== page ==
As well as facing discrimination from local mosques, Ben says that the casual racism he has experienced from the Asian youth in Blackburn leaves him feeling disillusioned.
“My Pakistani friends still call me ‘the gora.’

“I find that term so offensive. I ask them how they would feel if I called them ‘paki.’
“They have patent double standards.

“There’s a guy that work in a local takeaway. He has a long beard and wears clothes that people would associate with religious men.

“Yet when I say ‘salam alaikum brother’ he always responds with ‘alrite Dave.’
“He is blatantly taking the p***.”

Muslims are just as racist towards other Muslims

However, it is not just subliminal racism towards him that he found alarming, but also racism between the Asian communities.

“Pakistani’s in Blackburn are more racist towards Indians and vice versa than they are to white people.

HOPING TO BE HAPPY? BECOME HEALTHY

Written by Tanya Abbasi and originally posted to Islam21C

burger close up

One thing which seriously needs addressing in our communities, aside from our seemingly inherent inability to arrive in time for anything, is the attention we fail to pay to the second greatest gift bestowed upon us by our Creator, namely, our health. The Prophet (peace be upon him) said: “Ask Allah for forgiveness and health, for after being granted certainty, one is given nothing better than health.”1 Yet statistics show that ethnic minorities, in particular South-east Asian men and women, have shockingly higher rates of angina, heart attacks and strokes than the overall general population. Diabetes is also a big issue, particularly amongst Pakistani, Bangladeshi, Indian and Black Caribbean people 2.

Our health is an amānah (trust) from our Lord, one which will be questioned about on the Day of Judgement. Yet we fail to appreciate the beauty of this blessing and constantly abuse the rights our bodies have over us. It is vital to remember that good health is not limited to our physical well-being, rather it should be viewed holistically, extending beyond the exoteric to encompass our emotional and spiritual health also.

Truly Islam, being a complete way of life, emphatically stresses the importance of this oft neglected blessing. Diet, nutrition and exercise combined with the remembrance of God and a sincere intention to fulfil our religious obligations is what makes a healthy lifestyle. Using the prophetic guidance to ensure we are fulfilling the rights of our bodies is sure to bring about both worldly and otherworldly success.

We are told by the Almighty: “O Believers! Eat of the good and pure things that We have provided you with and be grateful to Allah, if you truly worship Him3.” The importance of ensuring that we eat only what is lawful and pure cannot be stressed enough. Purity with regards to sustenance encompasses not only the halal stamp on our lamb chops but goes right back to the very source of our income, whether our earnings themselves are halal as well as how our food was prepared, whether we remembered Allah in its preparation or were busy committing sins, either with our limbs or our tongues. As with all aspects of life, Islam teaches us that moderation is key to a healthy diet: “And eat and drink, but waste not in extravagance, certainly He (Allah) likes not those who waste in extravagance.” 4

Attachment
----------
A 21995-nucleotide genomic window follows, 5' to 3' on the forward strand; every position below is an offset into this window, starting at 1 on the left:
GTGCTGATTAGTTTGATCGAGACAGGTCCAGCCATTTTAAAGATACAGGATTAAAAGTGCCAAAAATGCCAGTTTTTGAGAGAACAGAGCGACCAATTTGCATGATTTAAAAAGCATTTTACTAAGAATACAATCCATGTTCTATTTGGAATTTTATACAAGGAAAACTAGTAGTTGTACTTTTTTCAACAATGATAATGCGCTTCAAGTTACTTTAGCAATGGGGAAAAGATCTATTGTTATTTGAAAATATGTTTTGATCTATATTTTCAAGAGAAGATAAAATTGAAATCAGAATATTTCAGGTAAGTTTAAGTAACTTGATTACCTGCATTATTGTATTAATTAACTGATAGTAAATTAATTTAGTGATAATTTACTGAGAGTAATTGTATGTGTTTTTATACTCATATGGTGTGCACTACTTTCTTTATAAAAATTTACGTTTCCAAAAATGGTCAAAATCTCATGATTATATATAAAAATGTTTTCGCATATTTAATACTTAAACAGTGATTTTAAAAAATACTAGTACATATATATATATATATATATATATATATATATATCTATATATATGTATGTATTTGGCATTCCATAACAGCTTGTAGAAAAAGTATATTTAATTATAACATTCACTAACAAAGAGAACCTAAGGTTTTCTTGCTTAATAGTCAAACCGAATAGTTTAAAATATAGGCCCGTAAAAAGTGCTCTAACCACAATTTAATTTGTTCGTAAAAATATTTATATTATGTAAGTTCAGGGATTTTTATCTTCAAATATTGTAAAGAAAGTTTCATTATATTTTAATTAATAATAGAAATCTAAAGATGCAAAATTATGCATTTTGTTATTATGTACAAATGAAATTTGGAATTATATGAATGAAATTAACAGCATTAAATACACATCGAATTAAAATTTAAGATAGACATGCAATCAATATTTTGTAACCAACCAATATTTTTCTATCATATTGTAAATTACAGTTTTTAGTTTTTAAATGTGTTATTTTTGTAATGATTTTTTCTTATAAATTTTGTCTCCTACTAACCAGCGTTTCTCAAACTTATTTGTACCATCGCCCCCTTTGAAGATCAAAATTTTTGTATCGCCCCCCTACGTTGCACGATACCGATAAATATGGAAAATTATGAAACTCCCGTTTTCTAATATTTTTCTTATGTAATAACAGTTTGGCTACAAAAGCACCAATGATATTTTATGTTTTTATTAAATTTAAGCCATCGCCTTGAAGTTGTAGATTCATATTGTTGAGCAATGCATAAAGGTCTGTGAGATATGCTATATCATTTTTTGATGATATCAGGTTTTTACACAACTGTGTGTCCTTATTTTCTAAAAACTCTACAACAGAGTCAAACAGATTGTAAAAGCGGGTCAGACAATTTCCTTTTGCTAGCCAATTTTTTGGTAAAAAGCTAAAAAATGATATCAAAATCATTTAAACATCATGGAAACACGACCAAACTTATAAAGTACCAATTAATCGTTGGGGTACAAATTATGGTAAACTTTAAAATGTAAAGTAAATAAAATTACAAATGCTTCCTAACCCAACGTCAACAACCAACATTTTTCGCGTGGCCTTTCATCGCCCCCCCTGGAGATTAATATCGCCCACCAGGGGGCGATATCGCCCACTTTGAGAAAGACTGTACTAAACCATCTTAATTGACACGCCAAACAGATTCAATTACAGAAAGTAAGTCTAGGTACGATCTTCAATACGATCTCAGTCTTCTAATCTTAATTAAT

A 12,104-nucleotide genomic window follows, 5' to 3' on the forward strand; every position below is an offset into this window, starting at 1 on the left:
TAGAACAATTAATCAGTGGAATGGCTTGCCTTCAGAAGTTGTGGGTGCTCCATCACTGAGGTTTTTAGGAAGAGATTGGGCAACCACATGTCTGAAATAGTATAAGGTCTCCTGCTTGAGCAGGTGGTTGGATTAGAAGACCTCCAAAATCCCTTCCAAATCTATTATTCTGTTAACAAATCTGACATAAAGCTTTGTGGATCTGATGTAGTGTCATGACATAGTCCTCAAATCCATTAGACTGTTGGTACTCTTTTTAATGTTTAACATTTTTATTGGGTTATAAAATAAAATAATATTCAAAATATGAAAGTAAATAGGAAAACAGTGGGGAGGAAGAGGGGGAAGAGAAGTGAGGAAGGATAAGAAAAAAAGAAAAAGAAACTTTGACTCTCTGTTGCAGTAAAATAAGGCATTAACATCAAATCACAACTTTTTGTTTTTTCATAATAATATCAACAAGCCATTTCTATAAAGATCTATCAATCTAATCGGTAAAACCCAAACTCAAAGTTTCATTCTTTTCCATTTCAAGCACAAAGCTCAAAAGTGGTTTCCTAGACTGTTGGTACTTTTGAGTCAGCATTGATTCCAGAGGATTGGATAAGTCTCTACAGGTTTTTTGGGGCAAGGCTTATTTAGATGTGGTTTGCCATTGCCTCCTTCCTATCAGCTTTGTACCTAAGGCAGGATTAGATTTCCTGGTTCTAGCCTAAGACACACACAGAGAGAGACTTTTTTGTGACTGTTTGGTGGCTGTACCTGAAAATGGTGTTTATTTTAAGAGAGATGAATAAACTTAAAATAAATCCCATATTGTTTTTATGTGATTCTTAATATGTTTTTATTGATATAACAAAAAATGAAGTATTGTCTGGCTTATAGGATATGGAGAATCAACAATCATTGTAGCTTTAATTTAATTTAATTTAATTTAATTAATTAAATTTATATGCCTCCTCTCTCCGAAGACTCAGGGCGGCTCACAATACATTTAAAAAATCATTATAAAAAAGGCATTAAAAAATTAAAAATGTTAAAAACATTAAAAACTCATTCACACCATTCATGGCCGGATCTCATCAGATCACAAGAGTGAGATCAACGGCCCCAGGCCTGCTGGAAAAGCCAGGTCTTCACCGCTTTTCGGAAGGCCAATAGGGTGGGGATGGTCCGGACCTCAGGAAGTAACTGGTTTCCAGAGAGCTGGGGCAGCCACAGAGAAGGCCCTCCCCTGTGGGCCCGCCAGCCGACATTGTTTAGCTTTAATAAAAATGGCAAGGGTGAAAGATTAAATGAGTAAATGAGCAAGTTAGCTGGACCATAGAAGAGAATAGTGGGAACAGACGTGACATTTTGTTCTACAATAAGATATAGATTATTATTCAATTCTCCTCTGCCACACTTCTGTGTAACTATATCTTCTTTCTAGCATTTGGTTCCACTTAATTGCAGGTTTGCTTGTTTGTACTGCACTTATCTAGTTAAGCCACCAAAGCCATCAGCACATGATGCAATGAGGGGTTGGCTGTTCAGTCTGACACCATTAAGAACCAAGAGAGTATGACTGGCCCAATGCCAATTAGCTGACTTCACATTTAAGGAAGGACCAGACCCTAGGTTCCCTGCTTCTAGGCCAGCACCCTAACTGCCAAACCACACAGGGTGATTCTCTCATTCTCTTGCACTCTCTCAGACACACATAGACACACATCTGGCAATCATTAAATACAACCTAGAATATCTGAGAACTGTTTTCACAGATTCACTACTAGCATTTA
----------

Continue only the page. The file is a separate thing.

There is no doubt that exercise does wonders for the health – physical, mental and spiritual. Aerobic exercise fights heart disease and high blood pressure, and reduces the risk of diabetes, whilst weight training increases muscle strength and reduces fat, increases bone density, fights back pain and arthritis, and improves overall mental health. By natural extension, improving our physical and mental health can lead to spiritual well-being. A decrease in activity levels can make a person lazy and apathetic, which in turn makes us feel less inclined to perform our ritual acts of worship such as Salāh. Our Prophet (peace be upon him) would encourage physical activity and himself used to frequently walk, at a quick pace, race, wrestle, practise archery and horse-riding amongst other activities. During the Battle of the Trench, he himself partook in digging the huge trench which surrounded the city of Medīnah to keep out the enemies.

Thus we shouldn’t cheat our bodies, but must aim to take care of them as best we can. A healthy diet should include a balance of nutrients against calorie intake. Avoiding processed foods and instead opting for what is tayyib (pure) would be far more beneficial both for our health and our souls. Exercise should not be put off, even something as simple as walking to the shops instead of driving can make a difference if made a regular substitute. Walking strengthens the heart, increases bone density, builds endurance and most important of all is a sunnah of our beloved Prophet (peace be upon him). Thus we ought to all practise these things in line with the Islamic ethos of moderation and insha’Allah, happiness in our physical, emotional and spiritual will follow.

 

Notes: Tanya Abbasi writes on behalf of 1st Ethical Charitable Trust who empower Muslims to enrich communities through faith based campaigns. For more information, please visit http://www.1stethical.com

Islam21c requests all the readers of this article, and others, to share it on your facebook, twitter, and other platforms to further spread our efforts.[1] Tirmidhi, sahih
[2]  Health and Social Care Information Centre, 2006
[3] Q. 2:172
[4] Q. 7:31

DISCLAIMER: All material found on Islam21c.com is for free and is for information purposes only. All material may be freely copied & shared on condition that it is clearly attributed to Islam21c.com [hyperlinked] as the original source. The views expressed on this site or on any linked sites do not necessarily represent those of Islam21c.com